Bible up, “Mother!” goes all in

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If you go into Mother! assuming it is going to be an “It”-esque horror movie, you are sadly mistaken (despite the opening scene of Jennifer Lawrence burning alive).

I’ll save you the googling and tell you that Mother! is one giant allegory for God, Mother Earth and creation, a.k.a mankind, masked as an unnamed couple living in an old Victorian house surrounded by nothing but nature. Lawrence plays the overly loving wife to Javier Bardem, a moody poet with writer’s block. Every character either refers to each other with pet names or not at all, only when the credits role do you see the names of any of characters.

Lawrence, who plays Mother (Earth), and Bardem, who plays Him (God), are phenomenal, as always. Michelle Pfeiffer, who plays Woman, and Ed Harris, who plays Man, represent Adam and Eve and make a compelling couple adding to the intensity with their two sons who represent Cain and Abel. Kristen Wiig even makes a jarring appearance a little over half-way through the movie.

The film starts with the house coming back to life from a fire that is said to have happened when Bardem was a child, destroying everything except a stone with glowing CGI effects that he shows off to his visitors (Pfeiffer and Harris) but won’t let them touch. Bardem welcomes his guests with open arms, catering to their wants, in return dismissing Lawrence’s needs despite her slaving away to rebuild his beloved childhood home. That is a recurring theme throughout the entirety of the movie—which is the biblical point, but hard to watch nonetheless.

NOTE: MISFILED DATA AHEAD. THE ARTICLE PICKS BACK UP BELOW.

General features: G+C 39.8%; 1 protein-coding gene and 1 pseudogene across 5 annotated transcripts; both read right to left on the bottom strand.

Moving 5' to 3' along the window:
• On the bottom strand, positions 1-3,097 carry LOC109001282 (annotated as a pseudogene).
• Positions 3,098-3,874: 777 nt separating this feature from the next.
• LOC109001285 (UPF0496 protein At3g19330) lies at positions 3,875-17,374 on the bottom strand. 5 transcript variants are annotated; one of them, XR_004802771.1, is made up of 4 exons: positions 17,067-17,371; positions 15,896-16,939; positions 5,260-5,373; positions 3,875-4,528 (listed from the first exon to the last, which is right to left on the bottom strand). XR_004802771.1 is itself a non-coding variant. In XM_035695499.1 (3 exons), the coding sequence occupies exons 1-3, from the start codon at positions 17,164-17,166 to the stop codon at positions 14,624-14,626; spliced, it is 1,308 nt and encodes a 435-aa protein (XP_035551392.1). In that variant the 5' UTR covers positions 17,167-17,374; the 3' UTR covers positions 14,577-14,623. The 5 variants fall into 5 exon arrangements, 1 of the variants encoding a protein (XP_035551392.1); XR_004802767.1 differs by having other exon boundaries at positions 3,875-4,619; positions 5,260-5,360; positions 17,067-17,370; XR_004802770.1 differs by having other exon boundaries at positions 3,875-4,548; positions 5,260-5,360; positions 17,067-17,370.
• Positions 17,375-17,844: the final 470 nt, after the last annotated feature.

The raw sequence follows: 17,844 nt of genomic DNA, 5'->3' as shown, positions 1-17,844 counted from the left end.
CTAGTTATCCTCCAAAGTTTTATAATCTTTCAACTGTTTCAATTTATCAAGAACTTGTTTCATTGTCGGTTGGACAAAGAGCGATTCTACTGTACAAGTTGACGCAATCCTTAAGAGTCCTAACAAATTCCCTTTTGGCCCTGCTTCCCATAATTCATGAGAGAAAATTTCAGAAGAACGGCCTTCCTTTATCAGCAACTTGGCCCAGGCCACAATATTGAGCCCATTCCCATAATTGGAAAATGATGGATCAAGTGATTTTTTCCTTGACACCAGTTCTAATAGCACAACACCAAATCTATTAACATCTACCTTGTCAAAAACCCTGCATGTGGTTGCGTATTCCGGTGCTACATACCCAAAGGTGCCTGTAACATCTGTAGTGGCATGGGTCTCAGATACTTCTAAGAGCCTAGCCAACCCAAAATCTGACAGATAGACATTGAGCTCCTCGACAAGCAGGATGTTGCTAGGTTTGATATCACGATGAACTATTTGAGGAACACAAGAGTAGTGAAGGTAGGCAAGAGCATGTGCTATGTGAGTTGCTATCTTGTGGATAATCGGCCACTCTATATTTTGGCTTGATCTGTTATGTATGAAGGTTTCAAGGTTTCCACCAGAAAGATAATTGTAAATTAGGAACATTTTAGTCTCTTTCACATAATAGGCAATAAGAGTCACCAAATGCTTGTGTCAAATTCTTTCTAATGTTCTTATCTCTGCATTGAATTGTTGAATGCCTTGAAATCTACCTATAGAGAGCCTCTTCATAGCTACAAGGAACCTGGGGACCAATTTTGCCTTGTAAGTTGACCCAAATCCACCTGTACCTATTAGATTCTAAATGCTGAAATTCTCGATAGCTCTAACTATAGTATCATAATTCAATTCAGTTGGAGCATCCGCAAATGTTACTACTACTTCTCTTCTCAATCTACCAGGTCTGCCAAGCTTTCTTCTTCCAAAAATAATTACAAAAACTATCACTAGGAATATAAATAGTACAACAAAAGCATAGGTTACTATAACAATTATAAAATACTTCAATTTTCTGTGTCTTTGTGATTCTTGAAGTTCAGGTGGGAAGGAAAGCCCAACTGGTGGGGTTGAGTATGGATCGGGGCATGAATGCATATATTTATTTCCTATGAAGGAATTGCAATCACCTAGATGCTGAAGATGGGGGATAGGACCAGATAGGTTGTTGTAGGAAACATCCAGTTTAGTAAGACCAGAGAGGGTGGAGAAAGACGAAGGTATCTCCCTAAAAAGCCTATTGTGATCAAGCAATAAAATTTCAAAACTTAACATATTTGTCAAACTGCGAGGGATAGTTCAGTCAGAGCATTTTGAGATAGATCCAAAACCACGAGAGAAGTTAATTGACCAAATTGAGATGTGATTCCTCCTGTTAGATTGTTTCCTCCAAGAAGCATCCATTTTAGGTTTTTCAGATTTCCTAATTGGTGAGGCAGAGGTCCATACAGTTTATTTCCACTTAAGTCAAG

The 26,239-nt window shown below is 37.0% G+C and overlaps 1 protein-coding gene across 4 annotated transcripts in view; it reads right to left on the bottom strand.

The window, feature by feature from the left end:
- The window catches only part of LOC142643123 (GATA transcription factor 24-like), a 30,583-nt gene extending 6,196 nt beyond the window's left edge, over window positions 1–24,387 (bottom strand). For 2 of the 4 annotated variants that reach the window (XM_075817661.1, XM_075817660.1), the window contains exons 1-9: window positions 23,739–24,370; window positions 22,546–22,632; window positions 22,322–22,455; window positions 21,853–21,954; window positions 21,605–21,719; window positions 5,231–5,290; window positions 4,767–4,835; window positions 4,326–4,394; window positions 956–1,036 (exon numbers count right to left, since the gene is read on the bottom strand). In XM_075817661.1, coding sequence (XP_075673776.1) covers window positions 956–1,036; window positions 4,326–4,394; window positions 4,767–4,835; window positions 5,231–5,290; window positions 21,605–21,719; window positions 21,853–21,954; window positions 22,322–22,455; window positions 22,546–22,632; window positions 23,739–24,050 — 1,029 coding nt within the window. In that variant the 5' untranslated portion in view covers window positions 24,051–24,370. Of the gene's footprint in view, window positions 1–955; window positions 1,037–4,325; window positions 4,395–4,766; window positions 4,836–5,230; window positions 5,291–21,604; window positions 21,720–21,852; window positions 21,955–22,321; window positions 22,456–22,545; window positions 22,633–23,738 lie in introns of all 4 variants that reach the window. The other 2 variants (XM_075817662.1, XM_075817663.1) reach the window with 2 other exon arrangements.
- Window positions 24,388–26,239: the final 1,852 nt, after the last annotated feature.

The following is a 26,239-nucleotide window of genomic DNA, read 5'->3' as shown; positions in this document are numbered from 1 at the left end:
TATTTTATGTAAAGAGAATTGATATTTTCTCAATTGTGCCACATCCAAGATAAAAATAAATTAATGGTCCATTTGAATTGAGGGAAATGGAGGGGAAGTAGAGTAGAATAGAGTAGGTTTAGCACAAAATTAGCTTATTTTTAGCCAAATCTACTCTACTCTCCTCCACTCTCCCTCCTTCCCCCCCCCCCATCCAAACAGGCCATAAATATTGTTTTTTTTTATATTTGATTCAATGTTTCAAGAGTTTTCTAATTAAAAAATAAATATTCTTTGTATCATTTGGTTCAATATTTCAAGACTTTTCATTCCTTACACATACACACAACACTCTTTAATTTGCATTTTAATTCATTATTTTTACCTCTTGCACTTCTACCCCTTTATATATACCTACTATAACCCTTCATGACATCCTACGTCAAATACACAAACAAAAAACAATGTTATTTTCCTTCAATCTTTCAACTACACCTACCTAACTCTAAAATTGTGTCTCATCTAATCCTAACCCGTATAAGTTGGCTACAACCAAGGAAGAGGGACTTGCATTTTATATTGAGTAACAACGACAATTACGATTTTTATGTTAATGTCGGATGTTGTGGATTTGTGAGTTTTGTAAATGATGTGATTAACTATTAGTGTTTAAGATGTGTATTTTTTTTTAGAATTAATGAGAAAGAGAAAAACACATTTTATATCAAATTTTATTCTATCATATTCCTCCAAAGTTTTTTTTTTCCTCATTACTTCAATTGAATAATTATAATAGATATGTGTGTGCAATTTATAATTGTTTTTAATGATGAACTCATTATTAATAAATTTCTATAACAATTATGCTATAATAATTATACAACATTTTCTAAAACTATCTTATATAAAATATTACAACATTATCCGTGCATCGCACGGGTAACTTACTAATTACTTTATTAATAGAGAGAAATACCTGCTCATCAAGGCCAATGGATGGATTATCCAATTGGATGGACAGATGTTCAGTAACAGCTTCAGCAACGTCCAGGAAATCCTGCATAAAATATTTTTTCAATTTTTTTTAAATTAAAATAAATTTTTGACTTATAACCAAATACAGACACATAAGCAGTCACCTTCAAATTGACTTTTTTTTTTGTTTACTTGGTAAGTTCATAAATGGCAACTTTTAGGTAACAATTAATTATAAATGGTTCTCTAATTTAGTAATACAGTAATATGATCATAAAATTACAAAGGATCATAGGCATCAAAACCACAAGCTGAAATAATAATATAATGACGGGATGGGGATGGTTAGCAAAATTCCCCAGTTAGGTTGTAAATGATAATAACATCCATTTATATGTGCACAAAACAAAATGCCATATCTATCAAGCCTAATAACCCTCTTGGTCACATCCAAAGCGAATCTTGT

Somewhere between the stone crashing, the first violent death and the purposeful destruction of the sink, you realize that this isn’t your typical melodramatic allegory filmshits about to get real. Bardem’s writer’s block lifts and a sea of adoring fans come out of the woods, literally. From there the anxiety continues to build throughout the movie as you watch Lawrence try to navigate through the destruction and horror. Keep your eyes peeled during these scenes, there is a lot to take in and very few moments you want to miss.

Each scene is carefully constructed with a deeper meaning and representation that goes beyond just the face-value of insanity that Bardem succumbs to and madness that envelops the house. Knowing your creation story and various Biblical references come in handy so you can understand what’s happening instead of thinking Lawrence must be having some terrible dream.

There was a minor detail that the movie failed to explain: the yellow powder that Lawrence drinks throughout the first half and her visions when she touches the walls. The Daily Beast suggested that it was a reference to Charlotte Perkins Gilmans short story, The Yellow Wallpaper. Its about a young woman who goes insane because her husband confines her in a room for developing postpartum depressionback when they didnt know what it was. Which could tie into the fact that Lawrence never leaves the house and when she tries, Bardem stops her.

Darren Aronofsky wrote and directed a good depiction of the creation story and the destruction of mankind. Given the state of affairs our world is in, Id say its an appropriate time for the movie.

 

Verdict: If you are not Bible savvyheck, even if you aredo yourself a favor and get familiar with the plotline of this film. In this case, the more you know the better the experience will be for you and the less confused you will find yourself.

Grade: A

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